Summer 2017 Books/Films

The Death of Expertise: The Campaign Against Established Knowledge and Why it Matters
By Tom Nichols HM851.N54 2017

Very enjoyable book about how younger people are so terrible! Just kidding! This book looks at how faith in experts has eroded with particular emphasis on the academy and, for lack of a better word, “wiki-culture”. I’d really recommend this for anyone who A) works as a teacher or educator and B) anyone who is a student and C) is in anyway tangentially related to education…meaning that everyone at Hudson County Community College should read this.

The Devil is A Part-Timer! By Satoshi Wagahara PN6790.J34H379513 2015 V.1

Used by the Library’s book club in Spring 2017, this is the first in a series of Manga about The Devil (or some ultimate evil, but maybe not the Christian approximation of the Devil) and his adventures in the mortal realms. As the title suggests the Devil gets a part-time job and contends with the day-to-day rigmarole teens/young adults experience. This also exists as a pleasing anime.

Arrival Directed by Denis Villeneuve PN1997.2.A674 2017 (DVD)

Not since E.T.: The Extra Terrestrial have I wept at a movie about aliens (I was also a wee lad when I saw E.T.). It’s not the aliens themselves that made me weep, but rather the humans and some of their shenanigans. The premise of the movie is that aliens arrive on earth and then human governments freak out in different, slightly jingoistic, ways. I would recommend this to anyone, even people who don’t like sci-fi or spaceships or whatsits. //jms//

Some Summer Books

2312 by Kim Stanley Robinson PS3568.O2893A14 2013

I really enjoyed the first 200 pages of this book, but got a smidge frustrated around page 201 and read the Wikipedia entry and thus ruined the rest of the book for myself.  The story involves space colonization in the year 2312 and the way the environment of Earth has been altered and made less hospitable to humans.  It’s a long work and I, you know, blew it.  Don’t use Wikipedia is the take away here.(Editors Note: There are 576 pages in this book). /JMS/

God Knows by Joseph Heller PS3558.E476G58 1984

I again read the Wikipedia entry for this book (not pictured, because there’s no dust jacket on our copy) but that wasn’t the problem this time.  Joseph Heller is the best, but the story of David, you know, the David of David and Goliath fame, is well known to anyone from the Abrahamic traditions so I got bored knowing approximately what was going to happen.  Now Heller is a good writer (maybe the best, behind Kurt Vonnegut) and the story is contemporized in a really unique way, but again I got frustrated with the familiarity of the major story points.  I’ve tried reading this book a few times.  Maybe I’ll succeed in the future. /JMS/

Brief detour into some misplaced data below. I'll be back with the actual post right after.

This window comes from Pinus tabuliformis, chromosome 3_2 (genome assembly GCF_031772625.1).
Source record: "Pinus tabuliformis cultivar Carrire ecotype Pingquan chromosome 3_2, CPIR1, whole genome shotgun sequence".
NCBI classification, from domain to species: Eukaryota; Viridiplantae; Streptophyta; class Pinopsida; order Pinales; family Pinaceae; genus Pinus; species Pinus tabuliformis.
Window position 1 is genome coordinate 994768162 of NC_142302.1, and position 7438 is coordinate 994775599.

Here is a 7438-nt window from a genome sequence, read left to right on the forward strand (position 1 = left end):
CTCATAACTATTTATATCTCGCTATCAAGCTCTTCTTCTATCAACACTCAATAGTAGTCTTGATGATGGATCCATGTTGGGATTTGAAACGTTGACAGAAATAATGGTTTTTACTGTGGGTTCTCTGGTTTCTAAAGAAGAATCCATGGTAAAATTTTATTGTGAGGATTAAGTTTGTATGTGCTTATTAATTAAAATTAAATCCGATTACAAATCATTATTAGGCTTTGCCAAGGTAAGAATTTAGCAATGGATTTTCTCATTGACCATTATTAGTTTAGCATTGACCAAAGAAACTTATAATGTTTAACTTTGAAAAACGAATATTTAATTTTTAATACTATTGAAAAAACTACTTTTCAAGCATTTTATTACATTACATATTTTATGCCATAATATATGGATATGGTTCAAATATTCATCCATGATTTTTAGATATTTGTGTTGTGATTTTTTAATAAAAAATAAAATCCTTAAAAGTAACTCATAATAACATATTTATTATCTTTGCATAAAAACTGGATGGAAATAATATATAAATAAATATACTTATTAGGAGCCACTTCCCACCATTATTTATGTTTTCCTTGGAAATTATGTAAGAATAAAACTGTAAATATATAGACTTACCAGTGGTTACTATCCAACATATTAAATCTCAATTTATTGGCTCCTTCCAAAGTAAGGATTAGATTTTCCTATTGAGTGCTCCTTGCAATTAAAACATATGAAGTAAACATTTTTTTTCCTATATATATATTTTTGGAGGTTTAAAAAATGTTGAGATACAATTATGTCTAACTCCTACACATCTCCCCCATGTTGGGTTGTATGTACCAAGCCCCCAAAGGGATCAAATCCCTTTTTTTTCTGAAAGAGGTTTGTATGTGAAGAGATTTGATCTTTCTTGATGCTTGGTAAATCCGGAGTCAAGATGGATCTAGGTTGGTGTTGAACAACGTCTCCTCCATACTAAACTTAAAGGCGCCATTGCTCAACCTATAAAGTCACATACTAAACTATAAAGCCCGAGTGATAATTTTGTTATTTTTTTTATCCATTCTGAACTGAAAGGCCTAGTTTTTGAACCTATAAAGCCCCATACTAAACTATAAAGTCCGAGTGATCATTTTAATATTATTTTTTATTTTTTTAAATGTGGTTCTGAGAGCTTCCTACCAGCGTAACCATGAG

MammothHow to Clone a Mammoth: The Science of De-Extinction by Beth Shapiro QL88.S49 2015

I’m interested in mammoth (and mastodon and other megafauna) so I was expecting to breeze through this book.  I got about half-way through and then skipped around to various sections to read about the ethics and scientific basis for cloning.  It’s fascinating to consider the environmental benefits of resurrecting extinct beasts and the moral quandaries that arise therefore, but again, I got bored.  I tried to read the whole thing but really only wanted to consider the elements of the topic I’m interested in.  So, that’s what I did.  I guess I didn’t fail, per se, because I took a lot away from this work.  My suggestion is to read this and then watch any movies from the Jurassic Park franchise.  Maybe Jurassic World, that’s relatively new. /JMS/

Winter 2016 Books

LakhousClash of Civilizations Over An Elevator In Piazza Vittorio by Amara Lakhous PQ4912.A34 S3613 2008

The narrative framework of this book is very interesting and well suited to a filmic adaptation, which has apparently happened!  Not unlike Rashomon it has a number of narrators telling their version of a story with different perspectives (various immigrants living in Rome).  I was excited to read this and couldn’t put it down, though it took me several dozen pages to get my bearings.  The story of globalization writ small and one of two books from the Library Book Club: Fall Season./JMS/

StringerGrand Central Winter by Lee Stringer HV4506.N6S77 1998

I read another book by Lee Stringer in the ‘90’s or 2000’s wherein he and Kurt Vonnegut (who wrote the intro for this book) interviewed each other.  Man was that great, but I wasn’t about to read a book without Vonnegut as the main writer or co-writer.  Have I ever been more wrong?  This book is so interesting and gives the reader a real insight into the lives of the homeless in NYC, as Stringer was (is?).  Become familiar with a disenfranchised part of society, everyone. /JMS/